Sunday, November 28, 2010

On cowing a nation

Roger Cohen, in a Thanksgiving Day op-ed in the New York Times, gives an apocalyptic view of the new security regimen at American (and other) airports. The U.S., he writes, "has empowered zealous bureaucrats to trample on the liberties for which Americans give thanks this week." Our security system, he argues, is "stupid," relying as it does on "dubious gropes" and "daily humiliations." And that's just the warmup:

Whether or not these explosive devices [liquids, shoes, underwear] were ever actually operable remains a matter of dispute, just as it remains a mystery that the enemy — if as powerful as portrayed — has not contrived a single terrorist act on U.S. soil since 9/11. What is not in doubt is an old rule: Give a bureaucrat a big stick and a big budget, allow said bureaucrat to trade in the limitless currency of human anxiety, and the masses will soon be intimidated by the Department of Fear....

Anyone who has watched T.S.A. agents spending 10 minutes patting down 80-year-old grandmothers, or seen dismayed youths being ordered back into the scanner booth by agents connected wirelessly to other invisible agents gazing at images of these people in a state of near-nakedness, has to ask: What form of group madness is it that forsakes judgment and discernment for process run amok?....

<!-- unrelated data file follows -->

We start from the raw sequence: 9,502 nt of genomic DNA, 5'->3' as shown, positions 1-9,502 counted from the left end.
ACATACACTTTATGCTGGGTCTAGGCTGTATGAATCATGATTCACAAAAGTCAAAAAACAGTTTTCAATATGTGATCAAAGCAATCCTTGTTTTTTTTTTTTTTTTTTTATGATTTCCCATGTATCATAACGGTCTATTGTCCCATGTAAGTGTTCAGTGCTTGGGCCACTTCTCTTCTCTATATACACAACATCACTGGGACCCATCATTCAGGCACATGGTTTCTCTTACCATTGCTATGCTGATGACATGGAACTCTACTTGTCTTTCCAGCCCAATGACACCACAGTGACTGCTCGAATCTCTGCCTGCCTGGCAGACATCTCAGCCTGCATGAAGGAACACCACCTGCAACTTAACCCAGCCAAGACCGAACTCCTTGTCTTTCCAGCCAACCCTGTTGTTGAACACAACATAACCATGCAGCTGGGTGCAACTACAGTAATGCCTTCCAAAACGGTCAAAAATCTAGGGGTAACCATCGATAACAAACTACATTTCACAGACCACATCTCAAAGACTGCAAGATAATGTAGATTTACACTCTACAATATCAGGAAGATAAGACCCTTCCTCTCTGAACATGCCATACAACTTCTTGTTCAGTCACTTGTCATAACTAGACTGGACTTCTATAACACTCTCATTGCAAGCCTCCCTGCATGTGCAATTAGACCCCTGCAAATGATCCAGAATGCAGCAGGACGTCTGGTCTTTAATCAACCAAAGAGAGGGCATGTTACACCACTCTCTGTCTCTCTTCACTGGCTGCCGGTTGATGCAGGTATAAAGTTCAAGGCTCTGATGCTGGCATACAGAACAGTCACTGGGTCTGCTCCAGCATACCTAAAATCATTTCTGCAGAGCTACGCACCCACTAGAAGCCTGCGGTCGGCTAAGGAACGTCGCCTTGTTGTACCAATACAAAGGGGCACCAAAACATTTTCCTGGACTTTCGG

The unfettered growth of the Department of Homeland Security and the T.S.A. represent a greater long-term threat to the prosperity, character and wellbeing of the United States than a few madmen in the valleys of Waziristan or the voids of Yemen.

America is a nation of openness, boldness and risk-taking. Close this nation, cow it, constrict it and you unravel its magic.
Happy Holidays. Blue skies! -- Dan Ford

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